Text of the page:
Spider-Geddon #1 // Review
With Sony working on the newest Spider-Man movie, Into the Spider-Verse, it only makes sense that Marvel would make some grand event to tie into the concept, much like how Avengers: Infinity War inspired the current Infinity Wars event. In fact, that the comic focused on here has nothing to do with Infinity Wars makes it feel refreshing, in spite of the fact that it’s a sequel to 2014’s excellent Spider-Verse.
For those who missed the original story and want to know what happened, a solid and comprehensive primer can be found here. Otherwise, be prepared to be slightly lost without much explanation.
The appropriately-named Spidergeddon #1 takes Dan Slott’s original concept of Spider-Man and his multiversal counterparts fighting for their survival, and ramps up the stakes for the core Marvel Universe without lowering the impact of the plot. Christos Gage is behind the helm this time around, with Jorge Molina providing the pencils and inks. David Curiel colors the pages, while Travis Lanham letters them.
The opening pages do a splendid job introducing the reader to the new status quo for several Spider-People. Miles Morales is shown first, having come into his own as the younger spider-based protector of the streets of New York. The action jumps to San Francisco, where Otto Octavius is using his newest lease on life to allegedly protect the citizens of the city as the Superior Octopus, fighting against one of the crime lords of the area.
In a reference to Otto’s solo series of the same name--on sale now--Otto monologues to himself about how he’s possibly defeated death itself thanks to some new cloning vats he’s made for himself; ones that use technology created by the Inheritors to make themselves immortal. Also, thanks to the meddling antics of Spider-UK and his allies, the Inheritors have found a way to tap into that technology to escape from the Earth they were stranded on. Can Spider-UK, Otto Octavius, Spider-Punk, Spider-Gwen, and the Spider-Man known as Miles Morales (along with the others) stop the Inheritors from returning?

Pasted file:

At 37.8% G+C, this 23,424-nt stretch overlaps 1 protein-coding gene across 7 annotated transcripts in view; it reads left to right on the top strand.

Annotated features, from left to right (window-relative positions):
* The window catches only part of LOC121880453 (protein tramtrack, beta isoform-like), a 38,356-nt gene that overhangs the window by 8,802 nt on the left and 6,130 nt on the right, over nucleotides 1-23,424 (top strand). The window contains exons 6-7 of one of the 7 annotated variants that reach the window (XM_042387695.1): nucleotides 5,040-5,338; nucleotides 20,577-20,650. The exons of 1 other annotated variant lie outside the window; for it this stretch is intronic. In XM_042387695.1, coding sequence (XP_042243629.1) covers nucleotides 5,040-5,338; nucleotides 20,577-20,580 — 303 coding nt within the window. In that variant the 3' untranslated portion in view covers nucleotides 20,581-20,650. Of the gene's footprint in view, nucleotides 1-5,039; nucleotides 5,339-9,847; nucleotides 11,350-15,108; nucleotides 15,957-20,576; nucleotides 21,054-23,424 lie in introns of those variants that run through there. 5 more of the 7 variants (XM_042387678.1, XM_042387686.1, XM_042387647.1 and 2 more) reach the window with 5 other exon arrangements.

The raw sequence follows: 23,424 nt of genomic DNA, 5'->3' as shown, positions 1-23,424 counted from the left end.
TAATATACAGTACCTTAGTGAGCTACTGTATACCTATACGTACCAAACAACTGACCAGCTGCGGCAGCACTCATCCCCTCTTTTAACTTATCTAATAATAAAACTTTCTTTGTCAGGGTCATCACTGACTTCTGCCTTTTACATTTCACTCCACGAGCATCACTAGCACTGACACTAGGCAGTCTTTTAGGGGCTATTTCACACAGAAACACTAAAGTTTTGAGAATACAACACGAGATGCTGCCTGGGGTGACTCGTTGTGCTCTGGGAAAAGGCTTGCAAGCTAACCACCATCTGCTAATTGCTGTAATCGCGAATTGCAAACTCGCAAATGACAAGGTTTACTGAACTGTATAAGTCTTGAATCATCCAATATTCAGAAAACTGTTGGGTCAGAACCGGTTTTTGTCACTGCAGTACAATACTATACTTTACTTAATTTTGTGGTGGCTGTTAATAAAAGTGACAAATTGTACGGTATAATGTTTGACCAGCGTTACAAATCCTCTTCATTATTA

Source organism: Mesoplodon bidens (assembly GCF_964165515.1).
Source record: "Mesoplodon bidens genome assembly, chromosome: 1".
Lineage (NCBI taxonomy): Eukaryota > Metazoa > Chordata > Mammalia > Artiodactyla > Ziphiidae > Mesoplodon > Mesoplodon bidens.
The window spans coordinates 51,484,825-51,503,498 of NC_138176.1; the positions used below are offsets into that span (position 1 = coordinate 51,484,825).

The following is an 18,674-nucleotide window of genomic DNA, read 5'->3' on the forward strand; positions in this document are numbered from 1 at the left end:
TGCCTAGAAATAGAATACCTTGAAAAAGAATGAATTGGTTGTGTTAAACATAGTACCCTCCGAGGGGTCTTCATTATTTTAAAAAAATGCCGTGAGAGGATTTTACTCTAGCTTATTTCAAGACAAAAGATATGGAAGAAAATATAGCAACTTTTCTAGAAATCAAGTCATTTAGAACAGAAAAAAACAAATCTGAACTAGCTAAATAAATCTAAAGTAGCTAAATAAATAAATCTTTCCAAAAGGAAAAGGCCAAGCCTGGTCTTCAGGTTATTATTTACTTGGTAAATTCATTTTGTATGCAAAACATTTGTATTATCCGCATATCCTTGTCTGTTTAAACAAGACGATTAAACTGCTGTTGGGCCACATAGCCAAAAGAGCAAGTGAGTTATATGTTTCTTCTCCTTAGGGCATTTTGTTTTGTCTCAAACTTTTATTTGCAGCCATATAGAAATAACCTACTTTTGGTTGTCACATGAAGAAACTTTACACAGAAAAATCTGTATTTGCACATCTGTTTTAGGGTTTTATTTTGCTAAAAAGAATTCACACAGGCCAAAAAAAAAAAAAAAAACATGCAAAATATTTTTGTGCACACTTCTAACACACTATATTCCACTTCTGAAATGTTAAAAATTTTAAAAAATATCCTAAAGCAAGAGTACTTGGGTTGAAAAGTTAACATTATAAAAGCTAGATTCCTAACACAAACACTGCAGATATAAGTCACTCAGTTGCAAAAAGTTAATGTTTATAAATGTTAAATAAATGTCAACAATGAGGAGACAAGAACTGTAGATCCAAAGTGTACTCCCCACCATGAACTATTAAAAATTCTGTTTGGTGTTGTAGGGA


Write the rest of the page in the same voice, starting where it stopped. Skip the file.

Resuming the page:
Considering this is part one of a major Spider-Man event, it’s safe to guess the answer.
Christos Gage has taken several clever ideas and blended them into the core of this event, and he does so without slowing down what is a slightly-crowded first issue. For instance, Gage’s own Superior Octopus book isn’t required reading for the event, but does establish an element of this issue that makes the story possible, and is referenced as such. Returning minor characters like the Vulturions are a pleasant delight for longtime Spidey-fans, even if the characters themselves have always been incredibly lame. It’s also fun to see Otto doing his best to be a hero again, with the corny dialogue from his Superior Spider-Man days making a return.
The art, like with the previous Spider-Verse crossover, is spectacular. Jorge Molina has done a fantastic job making so many similar costumes and body types all look completely unique and different. A fight between Otto and the Z-list villain Count Nefaria is also a highlight of the book, taking place on the San Francisco Golden Gate Bridge, with some great choreography. Seeing the blend of Doc Ock’s “punch things with tentacles” fighting style mixed with the extreme agility of a Spider-Man body is a treat, particularly when dodging Count Nefaria’s own optic blasts. In fact, the only real complaint is that the various Spider-peoples are no longer drawn in unique art styles like they were the last time around.
If you’re a Spider-fan, you’ve already picked this book up. While Spidergeddon #1 isn’t the best Spider-Man single issue ever printed, it opens up the door for what looks to be an interesting and solid event story. Indeed, if it’s half as entertaining as Spider-Verse was, then it’ll be better than any main Marvel event released in the last few years.